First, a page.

Broody chicken, shall i coop her elsewhere, take her eggs?

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Broody chicken, shall i coop her elsewhere, take her eggs?

Postby lifeflower » 05 Dec 2015, 09:01

Hi all,

Well I thought we had lost a chicken, one day about 2 weeks ago one of our gold wyandottes went missing, she didn't come back at night and I was a bit puzzled. Then about 4 days later she turned up in the morning very talkative and looking very hungry but then disappeared again to turn up today. I wondered if she'd found a better home elsewhere as I'd looked everywhere for a hiding spot for her, but on 5 acres it was a bit pointless. When she turned up today and took off just as fast, I followed her and am pleased that I found her hiding spot, or brooding spot should I call it. tra cứu thông tin doanh nghiệp Up until she went missing she hadn't laid an egg that I know of, I think she went from pullet to broody. She's sitting on 14 eggs of which I think would be all she has ever laid.

I have an enclosure with a roof that I can put her in the day, I guess at night too if I wanted although it doesn't have solid walls, just chicken wire. This would be to break her broodiness, or should I take advantage and buy her in a few eggs to hatch. Her spot isn't the best for chicks. It's amongst the agapantha bushes but right where our driveway forks, so we'd be driving past her chicks often if I let her stay there to hatch. Yes I'd been walking and driving past her for weeks now none the wiser - she was hidden nicely. Or could I put her in the enclosure with eggs to hatch in there. I have some hay I can put in there so she can keep herself warm at night. After all she hasn't been returning to the coop now for a few weeks. If I do source her some fertile eggs, to I need to take anything else into consideration other than some chick food?

Any thoughts?

Also if I was to get some eggs I was thinking of ordering some off heritage farms out west Auckland. Is that a good place as any for Auckland supply?

Cheeky chicken straight to broody!
Last edited by lifeflower on 26 Aug 2016, 08:40, edited 1 time in total.
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Re: Broody chicken, shall i coop her elsewhere, take her egg

Postby phoebe » 05 Dec 2015, 15:12

It is not advisable to try to hatch chicks at this time of the year, especially if you have not got proper accommodation for them and their mother. It will be difficult to find fertile eggs at this time of the year. If your hen is broody she will not have been eating properly and will need to eat and recover so that she can cope with winter weather.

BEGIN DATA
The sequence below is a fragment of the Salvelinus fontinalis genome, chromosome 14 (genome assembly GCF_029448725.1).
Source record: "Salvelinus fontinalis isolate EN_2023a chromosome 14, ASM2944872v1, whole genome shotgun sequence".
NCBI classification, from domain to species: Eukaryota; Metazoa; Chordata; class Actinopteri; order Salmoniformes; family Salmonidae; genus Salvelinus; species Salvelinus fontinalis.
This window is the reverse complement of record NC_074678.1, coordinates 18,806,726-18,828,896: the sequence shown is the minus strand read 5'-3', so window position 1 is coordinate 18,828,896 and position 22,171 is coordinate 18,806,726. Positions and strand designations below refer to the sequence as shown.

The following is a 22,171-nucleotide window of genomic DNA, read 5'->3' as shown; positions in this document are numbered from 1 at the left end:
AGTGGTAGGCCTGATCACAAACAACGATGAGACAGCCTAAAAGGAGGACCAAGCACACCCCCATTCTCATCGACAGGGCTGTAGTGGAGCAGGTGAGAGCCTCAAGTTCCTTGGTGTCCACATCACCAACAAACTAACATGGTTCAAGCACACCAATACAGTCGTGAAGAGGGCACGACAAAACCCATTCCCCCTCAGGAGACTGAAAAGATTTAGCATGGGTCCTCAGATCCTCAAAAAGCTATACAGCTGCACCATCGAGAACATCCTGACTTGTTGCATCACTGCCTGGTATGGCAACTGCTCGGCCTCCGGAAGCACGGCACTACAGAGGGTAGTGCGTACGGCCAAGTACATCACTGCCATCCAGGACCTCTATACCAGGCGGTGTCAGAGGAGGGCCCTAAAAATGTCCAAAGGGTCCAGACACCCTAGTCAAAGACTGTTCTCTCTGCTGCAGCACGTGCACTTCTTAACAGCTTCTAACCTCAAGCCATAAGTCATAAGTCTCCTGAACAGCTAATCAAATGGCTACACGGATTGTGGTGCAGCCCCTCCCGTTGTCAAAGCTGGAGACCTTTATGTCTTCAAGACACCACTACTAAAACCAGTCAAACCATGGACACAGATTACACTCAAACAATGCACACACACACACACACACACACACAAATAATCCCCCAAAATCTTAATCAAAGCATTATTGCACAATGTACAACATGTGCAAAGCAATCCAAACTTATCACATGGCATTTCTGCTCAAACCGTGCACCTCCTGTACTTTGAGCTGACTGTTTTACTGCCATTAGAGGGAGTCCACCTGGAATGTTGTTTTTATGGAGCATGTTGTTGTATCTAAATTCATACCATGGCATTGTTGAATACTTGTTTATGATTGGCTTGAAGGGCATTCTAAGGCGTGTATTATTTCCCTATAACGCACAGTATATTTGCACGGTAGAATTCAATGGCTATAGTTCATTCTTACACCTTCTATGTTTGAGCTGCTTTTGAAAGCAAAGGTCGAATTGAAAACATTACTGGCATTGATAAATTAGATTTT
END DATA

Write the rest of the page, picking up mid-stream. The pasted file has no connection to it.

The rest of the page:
The spring is the ideal time of year to hatch chicks so it would be a good idea to read up as much as possible through the winter so that you can provide suitable accommodation and equipment and are not caught out if she suddenly decides to go broody again in the spring. She will need protection from the weather and predators for a successful hatch.
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Re: Broody chicken, shall i coop her elsewhere, take her egg

Postby Fast Farmer » 06 Dec 2015, 11:12

Lifeflower refers to Auckland in her post, if its Auckland New Zealand its now summer time.

If you move her to alternative housing and lock her up it may well break her broody mood, she wont necessarily adopt a new set of hatching eggs placed elsewhere. Predator dependant why not just replace the eggs with a smaller batch of fertiles where she is right now............and place a "Beware Hen and Chicks" warning sign to drivers ! :lol:
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Re: Broody chicken, shall i coop her elsewhere, take her egg

Postby Henwife » 07 Dec 2015, 08:23

Fast Farmer has a point about whether this is northern or southern hemisphere, but as the hen has alredy been sitting for two weeks on infertile eggs, I wouldn't be inclined to subject her to a further three weeks on a fresh set. However, wyandottes are brilliant sitters and mothers, so break her brood this time around, but see she is ringed so that you know she'll make a good sitter at a more convenient time (and think of getting a wyandotte cockerel).
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Re: Broody chicken, shall i coop her elsewhere, take her egg

Postby tamsenvn » 04 Sep 2016, 10:44

The spring is the ideal time of year to hatch chicks so it would be a good idea to read up as much as possible through the winter so that you can provide suitable accommodation and equipment and are not caught out if she suddenly decides to go broody again in the spring.
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